The topic is quite interesting & having an author perfectly fit the shoes of one so revered (talking, of course about the late great Michael Crichton) is truly magnificent, in my book. This thriller is fast (hooray!) & riveting. It is relevant to modern times & some reviewers have gone as far as calling it plausible.

    But it must be said that its an adventure less compelling than The Da Vinci Code, even more contrived; devoid of interesting characters but plagued with dead ends, ineffe

    The topic is quite interesting & having an author perfectly fit the shoes of one so revered (talking, of course about the late great Michael Crichton) is truly magnificent, in my book. This thriller is fast (hooray!) & riveting. It is relevant to modern times & some reviewers have gone as far as calling it plausible.

    But it must be said that its an adventure less compelling than The Da Vinci Code, even more contrived; devoid of interesting characters but plagued with dead ends, ineffective repetitiveness, empty journeys. While many characters deal with differently major or minor catastrophes, the short chapters speed by. The plot, if dissected, would resemble this: a career girl (& therefore, one lacking of a personality, other than being described as being incredibly fond of expensive shoes [as if such an example would underscore her femininity:]) stuck in a compound, perplexed by computer screens and consoles, hurrying to save humanity before the doomsday clock strikes; her boyfriend, a prof. with sure and extreme luck out on a wild goose chase (in--Sevilla, Spain! AWESUM!), a fish out of water with a blind purpose (and again, afflicted with the No Personality Syndrome along with his contemporary drones); and other tech nerds, out trying to physically or technologically (whatever that means... the novel tries to personify what's intangible: cyberspace) um, save the planet. There are codes and puzzles along the way, easy to decipher and sometimes overly-explained by these tech- (and only tech-) minded, overpaid, individuals.

    Because it was educational, fun, sometimes (I say this with a grain of salt) unpredictable, it should be read. Expect no Waugh or Hawthorne, but Crichton, or at least a worthy imitation. It is definitely a dumb action adventure but if it captures you, and it will, then just take the ride. It's as harmless as impersonating the protagonist: your eyes will move and your body will mostly be in repose. But something within the human machine will be processed in some way, surely.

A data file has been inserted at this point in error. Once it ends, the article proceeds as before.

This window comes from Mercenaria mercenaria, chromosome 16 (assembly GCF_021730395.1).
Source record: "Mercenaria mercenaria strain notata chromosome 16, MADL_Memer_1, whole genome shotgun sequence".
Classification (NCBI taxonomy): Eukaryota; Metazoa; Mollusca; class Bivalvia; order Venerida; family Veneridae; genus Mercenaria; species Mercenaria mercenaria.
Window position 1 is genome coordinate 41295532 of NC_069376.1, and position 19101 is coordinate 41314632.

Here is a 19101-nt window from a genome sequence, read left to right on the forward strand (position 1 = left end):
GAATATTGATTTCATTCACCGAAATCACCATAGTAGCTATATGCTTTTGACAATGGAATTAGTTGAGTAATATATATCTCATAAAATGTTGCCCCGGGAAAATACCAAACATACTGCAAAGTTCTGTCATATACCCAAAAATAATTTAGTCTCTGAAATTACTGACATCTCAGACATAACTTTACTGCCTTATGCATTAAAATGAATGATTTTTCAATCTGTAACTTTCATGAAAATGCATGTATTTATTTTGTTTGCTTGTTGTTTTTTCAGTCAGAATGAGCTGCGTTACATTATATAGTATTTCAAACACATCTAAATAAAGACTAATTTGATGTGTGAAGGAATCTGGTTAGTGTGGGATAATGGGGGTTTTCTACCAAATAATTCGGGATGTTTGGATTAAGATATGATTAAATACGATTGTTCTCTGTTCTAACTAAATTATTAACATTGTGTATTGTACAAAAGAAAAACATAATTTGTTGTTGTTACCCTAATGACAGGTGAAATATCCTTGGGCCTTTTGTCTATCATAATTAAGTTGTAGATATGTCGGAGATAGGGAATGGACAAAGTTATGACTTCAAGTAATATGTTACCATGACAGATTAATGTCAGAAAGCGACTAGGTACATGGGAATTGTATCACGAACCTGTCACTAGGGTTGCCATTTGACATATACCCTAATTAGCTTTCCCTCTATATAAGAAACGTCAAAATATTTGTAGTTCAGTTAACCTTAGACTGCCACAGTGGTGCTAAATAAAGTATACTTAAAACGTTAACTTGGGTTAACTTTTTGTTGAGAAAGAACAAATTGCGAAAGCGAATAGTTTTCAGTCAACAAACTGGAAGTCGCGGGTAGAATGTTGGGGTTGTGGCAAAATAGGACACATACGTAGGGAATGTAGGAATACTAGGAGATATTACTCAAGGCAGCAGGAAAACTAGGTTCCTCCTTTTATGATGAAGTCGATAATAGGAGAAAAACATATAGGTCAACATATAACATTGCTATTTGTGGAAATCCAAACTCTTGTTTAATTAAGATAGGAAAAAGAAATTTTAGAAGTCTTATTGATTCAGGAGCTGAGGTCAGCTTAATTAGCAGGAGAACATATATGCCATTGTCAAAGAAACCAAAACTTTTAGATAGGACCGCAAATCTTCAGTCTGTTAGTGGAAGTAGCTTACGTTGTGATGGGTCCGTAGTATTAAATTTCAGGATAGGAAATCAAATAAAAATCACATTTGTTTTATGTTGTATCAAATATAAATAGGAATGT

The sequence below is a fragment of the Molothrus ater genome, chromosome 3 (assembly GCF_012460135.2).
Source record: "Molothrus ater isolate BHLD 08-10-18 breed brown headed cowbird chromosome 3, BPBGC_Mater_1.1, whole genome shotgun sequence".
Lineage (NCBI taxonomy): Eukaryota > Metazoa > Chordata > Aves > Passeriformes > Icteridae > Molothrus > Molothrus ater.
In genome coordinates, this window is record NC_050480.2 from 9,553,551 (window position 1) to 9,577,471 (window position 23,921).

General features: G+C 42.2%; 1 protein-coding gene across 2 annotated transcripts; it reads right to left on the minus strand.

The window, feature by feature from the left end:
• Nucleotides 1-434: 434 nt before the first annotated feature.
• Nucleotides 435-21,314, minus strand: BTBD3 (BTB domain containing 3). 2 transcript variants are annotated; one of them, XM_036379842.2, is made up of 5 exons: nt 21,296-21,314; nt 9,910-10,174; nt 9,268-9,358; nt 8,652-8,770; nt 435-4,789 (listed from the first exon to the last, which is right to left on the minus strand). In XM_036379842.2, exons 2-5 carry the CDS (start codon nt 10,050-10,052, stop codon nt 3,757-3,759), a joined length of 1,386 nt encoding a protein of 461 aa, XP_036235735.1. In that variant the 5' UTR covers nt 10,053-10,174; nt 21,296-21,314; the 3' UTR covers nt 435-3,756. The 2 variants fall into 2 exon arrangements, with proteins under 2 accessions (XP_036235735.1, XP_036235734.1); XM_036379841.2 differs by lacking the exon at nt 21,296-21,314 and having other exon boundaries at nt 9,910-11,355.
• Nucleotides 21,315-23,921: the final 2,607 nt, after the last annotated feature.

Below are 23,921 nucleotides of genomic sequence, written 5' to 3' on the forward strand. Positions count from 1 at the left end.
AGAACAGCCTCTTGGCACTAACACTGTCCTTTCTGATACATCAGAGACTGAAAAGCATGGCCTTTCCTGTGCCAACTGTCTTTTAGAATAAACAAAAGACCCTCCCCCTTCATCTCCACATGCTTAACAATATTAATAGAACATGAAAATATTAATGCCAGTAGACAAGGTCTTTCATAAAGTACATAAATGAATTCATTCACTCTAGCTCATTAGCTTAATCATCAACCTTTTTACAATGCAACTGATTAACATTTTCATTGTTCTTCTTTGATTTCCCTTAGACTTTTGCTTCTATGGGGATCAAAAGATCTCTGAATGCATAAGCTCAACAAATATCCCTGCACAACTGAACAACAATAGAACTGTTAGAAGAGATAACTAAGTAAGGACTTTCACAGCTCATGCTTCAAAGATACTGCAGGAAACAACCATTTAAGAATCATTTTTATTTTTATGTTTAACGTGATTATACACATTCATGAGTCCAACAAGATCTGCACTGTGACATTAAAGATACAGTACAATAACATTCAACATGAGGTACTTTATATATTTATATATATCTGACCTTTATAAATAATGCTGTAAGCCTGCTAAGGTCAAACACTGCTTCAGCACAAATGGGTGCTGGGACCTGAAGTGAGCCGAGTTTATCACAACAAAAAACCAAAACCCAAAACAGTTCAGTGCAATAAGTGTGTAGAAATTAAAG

• K.D. Absolutely

    I work in the Information Technology field so relating to this book was easy for me. I don’t know anything about NSA (National Security Agency) and how they operate but I know stuff like encryption, algorithm, anagram, computer virus, code-breaking, etc. So, this book glued me from start to finish. My officemate has been telling me that this is his favorite Dan Brown book. He said that since I’ve read all his 4 other novels,

    (all 3 stars, i.e

    I work in the Information Technology field so relating to this book was easy for me. I don’t know anything about NSA (National Security Agency) and how they operate but I know stuff like encryption, algorithm, anagram, computer virus, code-breaking, etc. So, this book glued me from start to finish. My officemate has been telling me that this is his favorite Dan Brown book. He said that since I’ve read all his 4 other novels,

    (all 3 stars, i.e., I liked them!) and

    (2 stars, i.e., It’s okay!) and I am glad that I finally read this book. Hurray, I am now a Dan Brown completist!

    I liked the story. NSA has a program that can track personal conversations around the world. One employee gets angry so he becomes a whistleblower. NSA hires a pretty detective (not yet Robert Langdon since this is Dan Brown’s first novel) and she is so hot most of the male characters in this book lust for her. This lust for her body and for power (as usual) basically becomes the driving force for all these men to outwit or kill each other or even themselves. The plot is a little overpopulated by characters and the twists are a bit too many to become coincidental. However, this is Dan Brown’s first novel so they are expected. Just like any other first time novelists, Brown was trying to prove that he could intricately weave a suspenseful yet unbelievable plot.

    Wikipedia says that this book was based on real-life incident in cryptography. The story seems to tell me that Dan Brown not only did his thorough research on the topic but was also able to anticipate what NSA would do. He was a step ahead of NSA or maybe the NSA was influenced by the book. This one was not coincidence, I think. Or maybe Dan Brown was clever enough to befriend an insider in NSA. I just did not have any idea how a novelist could have access to NSA. Or maybe I am reading too many suspense-thriller books (Robert Ludlum, Jeffrey Archer, Ken Follett, John Grisham, etc) that my rational thinking is now tainted with all these far-fetched possibilities or thoughts.